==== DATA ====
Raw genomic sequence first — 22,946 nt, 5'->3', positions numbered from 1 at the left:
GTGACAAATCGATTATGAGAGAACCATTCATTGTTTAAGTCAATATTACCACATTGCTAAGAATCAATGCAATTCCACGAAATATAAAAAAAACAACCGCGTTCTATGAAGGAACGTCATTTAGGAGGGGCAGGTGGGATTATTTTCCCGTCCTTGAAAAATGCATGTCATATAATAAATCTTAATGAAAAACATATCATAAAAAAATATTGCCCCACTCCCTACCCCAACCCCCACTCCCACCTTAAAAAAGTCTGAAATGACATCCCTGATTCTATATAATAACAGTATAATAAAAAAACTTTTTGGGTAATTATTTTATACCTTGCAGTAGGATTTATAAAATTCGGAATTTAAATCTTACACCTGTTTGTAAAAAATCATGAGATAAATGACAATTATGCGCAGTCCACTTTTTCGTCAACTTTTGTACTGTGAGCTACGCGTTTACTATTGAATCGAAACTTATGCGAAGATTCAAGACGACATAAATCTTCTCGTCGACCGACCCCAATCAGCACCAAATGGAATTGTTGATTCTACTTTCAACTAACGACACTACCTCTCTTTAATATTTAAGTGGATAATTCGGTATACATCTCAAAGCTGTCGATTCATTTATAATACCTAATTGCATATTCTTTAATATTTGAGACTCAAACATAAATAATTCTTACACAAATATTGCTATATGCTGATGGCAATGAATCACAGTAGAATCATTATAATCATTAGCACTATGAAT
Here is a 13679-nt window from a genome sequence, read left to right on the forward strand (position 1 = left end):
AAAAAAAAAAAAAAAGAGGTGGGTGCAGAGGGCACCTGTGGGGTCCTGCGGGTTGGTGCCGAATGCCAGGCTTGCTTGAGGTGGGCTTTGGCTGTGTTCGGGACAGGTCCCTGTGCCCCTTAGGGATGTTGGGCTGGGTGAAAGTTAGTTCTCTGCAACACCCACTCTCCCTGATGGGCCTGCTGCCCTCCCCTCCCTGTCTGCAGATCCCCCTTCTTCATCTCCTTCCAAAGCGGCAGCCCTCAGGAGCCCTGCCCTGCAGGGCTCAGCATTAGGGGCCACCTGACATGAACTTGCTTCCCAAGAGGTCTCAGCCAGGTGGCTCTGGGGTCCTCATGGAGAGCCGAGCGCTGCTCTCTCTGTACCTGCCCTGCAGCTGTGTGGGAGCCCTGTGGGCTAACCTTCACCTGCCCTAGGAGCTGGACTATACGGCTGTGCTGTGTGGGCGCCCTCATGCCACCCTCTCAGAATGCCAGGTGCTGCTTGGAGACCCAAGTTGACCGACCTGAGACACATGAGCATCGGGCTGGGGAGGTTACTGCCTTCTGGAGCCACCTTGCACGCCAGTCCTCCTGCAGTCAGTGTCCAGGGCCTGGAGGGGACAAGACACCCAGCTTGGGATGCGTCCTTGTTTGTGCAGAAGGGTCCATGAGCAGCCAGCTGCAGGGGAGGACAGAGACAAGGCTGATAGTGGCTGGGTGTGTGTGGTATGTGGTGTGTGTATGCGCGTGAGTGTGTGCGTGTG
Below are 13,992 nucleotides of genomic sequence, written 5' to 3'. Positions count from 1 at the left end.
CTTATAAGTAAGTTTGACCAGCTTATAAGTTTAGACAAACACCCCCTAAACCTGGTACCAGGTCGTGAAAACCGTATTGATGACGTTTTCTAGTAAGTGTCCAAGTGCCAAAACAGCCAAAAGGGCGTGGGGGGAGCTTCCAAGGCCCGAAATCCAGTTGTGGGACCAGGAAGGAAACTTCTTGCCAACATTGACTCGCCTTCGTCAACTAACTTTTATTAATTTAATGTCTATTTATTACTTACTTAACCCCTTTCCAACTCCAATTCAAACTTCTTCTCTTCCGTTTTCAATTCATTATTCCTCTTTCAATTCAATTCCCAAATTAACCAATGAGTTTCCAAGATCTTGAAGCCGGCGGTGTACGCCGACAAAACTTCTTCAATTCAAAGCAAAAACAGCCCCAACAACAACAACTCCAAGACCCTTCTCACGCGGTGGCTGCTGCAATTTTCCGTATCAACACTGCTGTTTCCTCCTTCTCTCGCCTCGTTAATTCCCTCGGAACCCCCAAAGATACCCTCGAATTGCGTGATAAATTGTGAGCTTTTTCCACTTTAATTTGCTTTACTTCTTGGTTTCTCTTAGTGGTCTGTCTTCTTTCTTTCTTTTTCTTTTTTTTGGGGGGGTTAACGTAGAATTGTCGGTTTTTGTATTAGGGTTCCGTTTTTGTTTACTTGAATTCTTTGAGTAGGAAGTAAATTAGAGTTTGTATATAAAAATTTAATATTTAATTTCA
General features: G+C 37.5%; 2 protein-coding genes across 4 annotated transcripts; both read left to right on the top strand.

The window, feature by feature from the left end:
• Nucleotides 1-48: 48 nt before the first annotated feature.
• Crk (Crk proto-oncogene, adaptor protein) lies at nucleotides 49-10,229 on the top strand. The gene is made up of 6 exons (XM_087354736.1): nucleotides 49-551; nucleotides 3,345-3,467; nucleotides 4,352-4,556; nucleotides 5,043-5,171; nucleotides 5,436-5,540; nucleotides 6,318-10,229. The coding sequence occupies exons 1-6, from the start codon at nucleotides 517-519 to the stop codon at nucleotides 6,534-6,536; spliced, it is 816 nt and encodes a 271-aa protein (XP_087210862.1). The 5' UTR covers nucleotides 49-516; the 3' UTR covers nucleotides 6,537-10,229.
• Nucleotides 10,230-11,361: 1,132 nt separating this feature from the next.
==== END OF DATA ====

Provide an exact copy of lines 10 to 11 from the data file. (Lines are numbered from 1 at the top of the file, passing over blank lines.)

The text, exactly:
• Crk (Crk proto-oncogene, adaptor protein) lies at nucleotides 49-10,229 on the top strand. The gene is made up of 6 exons (XM_087354736.1): nucleotides 49-551; nucleotides 3,345-3,467; nucleotides 4,352-4,556; nucleotides 5,043-5,171; nucleotides 5,436-5,540; nucleotides 6,318-10,229. The coding sequence occupies exons 1-6, from the start codon at nucleotides 517-519 to the stop codon at nucleotides 6,534-6,536; spliced, it is 816 nt and encodes a 271-aa protein (XP_087210862.1). The 5' UTR covers nucleotides 49-516; the 3' UTR covers nucleotides 6,537-10,229.
• Nucleotides 10,230-11,361: 1,132 nt separating this feature from the next.